We much enjoyed our Malcolm Campbell High School luncheon in Toronto on Oct. 21, 2022
Our MCHS luncheon on Oct. 21, 2022 in Toronto featured wide-ranging conversation about many topics of interest. Bob Carswell has a new place to live which works out really well for him. The weather was sunny and warm.
On this occasion I took along our family dog named Teddy. She thought the trip to Toronto was a great adventure. I took her on several walks in the neighbourhood. She was fascinated with everything she saw and sniffed. Travel and adventure suits dogs as well as humans!
Bob Carswell now lives in Mimico in Etobicoke; previously he lived in New Toronto which is adjacent to Mimico. Also at our meeting was Scott Munro of Dundas, Ontario.
On walks with my dog during and after our MCHS luncheon, I walked by John English Community School and many other locations in Mimico that I know well from years past. I thought of all the things I have learned in previous years about land use decision making and many other topics in person-to-person and email communications. I’m pleased that a network of connections is in place in Mimico and elsewhere (whether inside or outside of neighbourhood associations) to enable the interests of residents to be taken into account on occasion.
A previous post discusses Mimico and New Toronto history:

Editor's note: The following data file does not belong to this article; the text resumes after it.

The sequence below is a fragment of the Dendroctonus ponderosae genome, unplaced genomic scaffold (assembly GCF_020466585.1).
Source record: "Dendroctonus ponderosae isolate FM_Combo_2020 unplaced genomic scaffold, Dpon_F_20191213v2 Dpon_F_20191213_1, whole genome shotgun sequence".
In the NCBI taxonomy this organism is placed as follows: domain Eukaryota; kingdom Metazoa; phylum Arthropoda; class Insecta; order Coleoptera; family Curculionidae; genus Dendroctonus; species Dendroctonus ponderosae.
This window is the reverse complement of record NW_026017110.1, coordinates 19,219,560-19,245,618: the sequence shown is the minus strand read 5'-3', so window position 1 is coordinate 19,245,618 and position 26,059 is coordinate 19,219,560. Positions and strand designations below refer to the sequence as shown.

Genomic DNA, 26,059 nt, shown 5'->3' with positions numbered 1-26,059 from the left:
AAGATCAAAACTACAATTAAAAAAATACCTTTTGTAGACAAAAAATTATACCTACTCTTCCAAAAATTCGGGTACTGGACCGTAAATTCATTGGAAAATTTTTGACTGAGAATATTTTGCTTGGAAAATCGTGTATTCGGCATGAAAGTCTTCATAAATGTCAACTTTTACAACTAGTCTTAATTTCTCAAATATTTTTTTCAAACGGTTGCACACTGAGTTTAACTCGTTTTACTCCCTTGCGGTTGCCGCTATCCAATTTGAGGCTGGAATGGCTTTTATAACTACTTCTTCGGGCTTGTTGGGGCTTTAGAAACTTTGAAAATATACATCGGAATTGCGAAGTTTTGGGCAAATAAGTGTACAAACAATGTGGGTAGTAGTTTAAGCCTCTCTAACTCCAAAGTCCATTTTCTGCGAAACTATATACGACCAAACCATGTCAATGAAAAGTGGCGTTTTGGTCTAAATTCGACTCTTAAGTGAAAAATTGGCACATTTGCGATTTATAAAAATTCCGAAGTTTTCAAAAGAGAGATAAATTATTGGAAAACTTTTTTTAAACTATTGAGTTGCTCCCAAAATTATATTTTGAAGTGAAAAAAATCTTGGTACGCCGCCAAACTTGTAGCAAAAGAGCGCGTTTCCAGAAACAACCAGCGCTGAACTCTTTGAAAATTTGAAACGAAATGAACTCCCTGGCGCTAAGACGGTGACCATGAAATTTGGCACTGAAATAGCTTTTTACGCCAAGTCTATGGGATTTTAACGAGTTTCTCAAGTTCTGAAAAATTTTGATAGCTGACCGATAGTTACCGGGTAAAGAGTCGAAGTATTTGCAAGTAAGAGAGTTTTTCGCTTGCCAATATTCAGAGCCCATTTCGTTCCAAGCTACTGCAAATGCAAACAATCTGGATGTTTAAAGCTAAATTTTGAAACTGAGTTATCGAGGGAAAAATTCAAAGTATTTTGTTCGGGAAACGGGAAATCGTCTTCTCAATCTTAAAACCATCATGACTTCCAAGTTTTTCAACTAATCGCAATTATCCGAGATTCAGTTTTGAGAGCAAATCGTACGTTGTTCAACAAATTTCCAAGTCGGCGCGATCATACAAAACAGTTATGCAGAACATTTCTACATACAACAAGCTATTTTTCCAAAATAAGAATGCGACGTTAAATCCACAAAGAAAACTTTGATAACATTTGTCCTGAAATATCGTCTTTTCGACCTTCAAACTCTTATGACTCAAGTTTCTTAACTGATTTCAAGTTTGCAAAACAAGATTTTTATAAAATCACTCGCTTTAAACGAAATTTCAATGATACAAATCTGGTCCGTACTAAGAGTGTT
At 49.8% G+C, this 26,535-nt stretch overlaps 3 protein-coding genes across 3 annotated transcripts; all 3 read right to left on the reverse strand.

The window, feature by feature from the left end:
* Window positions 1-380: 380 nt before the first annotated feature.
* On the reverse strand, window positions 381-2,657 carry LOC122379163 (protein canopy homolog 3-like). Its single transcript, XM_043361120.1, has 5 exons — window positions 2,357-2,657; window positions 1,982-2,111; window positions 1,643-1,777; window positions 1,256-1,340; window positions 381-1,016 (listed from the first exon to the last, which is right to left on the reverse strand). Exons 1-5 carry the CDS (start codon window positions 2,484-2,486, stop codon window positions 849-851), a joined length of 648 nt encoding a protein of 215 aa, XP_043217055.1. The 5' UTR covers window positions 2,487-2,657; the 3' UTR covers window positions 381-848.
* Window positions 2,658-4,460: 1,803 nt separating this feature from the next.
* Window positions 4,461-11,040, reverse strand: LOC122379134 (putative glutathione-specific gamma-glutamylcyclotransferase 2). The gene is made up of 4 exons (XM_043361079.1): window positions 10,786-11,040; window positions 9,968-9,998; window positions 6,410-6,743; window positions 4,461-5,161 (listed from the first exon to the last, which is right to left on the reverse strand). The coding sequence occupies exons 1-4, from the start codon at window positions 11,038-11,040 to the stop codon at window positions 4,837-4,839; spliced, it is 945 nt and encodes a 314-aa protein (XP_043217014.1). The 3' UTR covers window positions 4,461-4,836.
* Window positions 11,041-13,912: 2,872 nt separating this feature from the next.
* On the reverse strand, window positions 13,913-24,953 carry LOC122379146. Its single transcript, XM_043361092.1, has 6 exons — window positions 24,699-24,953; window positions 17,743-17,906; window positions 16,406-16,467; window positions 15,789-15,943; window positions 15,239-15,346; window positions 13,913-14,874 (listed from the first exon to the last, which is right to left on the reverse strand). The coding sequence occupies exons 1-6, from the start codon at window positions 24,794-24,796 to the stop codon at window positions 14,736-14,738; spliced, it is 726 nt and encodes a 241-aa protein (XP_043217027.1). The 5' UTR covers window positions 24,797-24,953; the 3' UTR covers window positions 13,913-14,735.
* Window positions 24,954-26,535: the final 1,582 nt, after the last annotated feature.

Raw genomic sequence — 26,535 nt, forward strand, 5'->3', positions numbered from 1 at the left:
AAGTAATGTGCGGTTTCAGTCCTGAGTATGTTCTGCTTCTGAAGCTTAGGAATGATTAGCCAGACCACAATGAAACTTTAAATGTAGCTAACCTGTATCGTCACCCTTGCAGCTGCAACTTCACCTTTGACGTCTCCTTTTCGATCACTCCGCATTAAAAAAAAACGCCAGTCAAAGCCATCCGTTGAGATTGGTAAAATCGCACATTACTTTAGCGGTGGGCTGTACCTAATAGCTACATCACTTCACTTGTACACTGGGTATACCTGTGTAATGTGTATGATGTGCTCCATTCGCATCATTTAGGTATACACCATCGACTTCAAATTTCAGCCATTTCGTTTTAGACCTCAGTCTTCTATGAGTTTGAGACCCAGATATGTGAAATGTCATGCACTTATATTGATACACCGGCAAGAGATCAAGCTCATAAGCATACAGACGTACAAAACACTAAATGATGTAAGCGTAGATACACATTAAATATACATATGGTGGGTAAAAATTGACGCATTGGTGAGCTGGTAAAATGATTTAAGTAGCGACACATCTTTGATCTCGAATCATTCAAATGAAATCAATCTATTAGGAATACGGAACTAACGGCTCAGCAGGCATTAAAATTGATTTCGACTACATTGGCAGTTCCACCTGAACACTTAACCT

Years ago the British navy was everywhere
After our Oct 21, 2022 MCHC lunch meeting my wife and I took Teddy to visit Marie Curtis Park close to where we lived from 1997 until 2018. We noted many changes at the beach where the heavy gun is located. When I think of the gun, I think of the word “Ubique.” That is a word that appears at a blog post of some time ago about Marie Curtis Park:
At the latter post I cite a newsletter article:
Ken Purvis refers in the article to heavy guns, such as the long gun located at Marie Curtis Park, as “a quintessential symbol of Canada’s colonial past.”
He also refers to the Motto of Britain’s Royal Artillery. The motto is “Ubique”, the Latin term for “Everywhere.”
I’ve written about the history of the British empire at a recent post:
I think of this fact: I learned English starting at the age of five when I came to Canada as an immigrant. As a student in elementary school and high school in Montreal I learned many things about English literature. In the years that followed I have learned a few additional things about British history, which I had not learned when I was a student in the English language school board that was in place in those years in Montreal.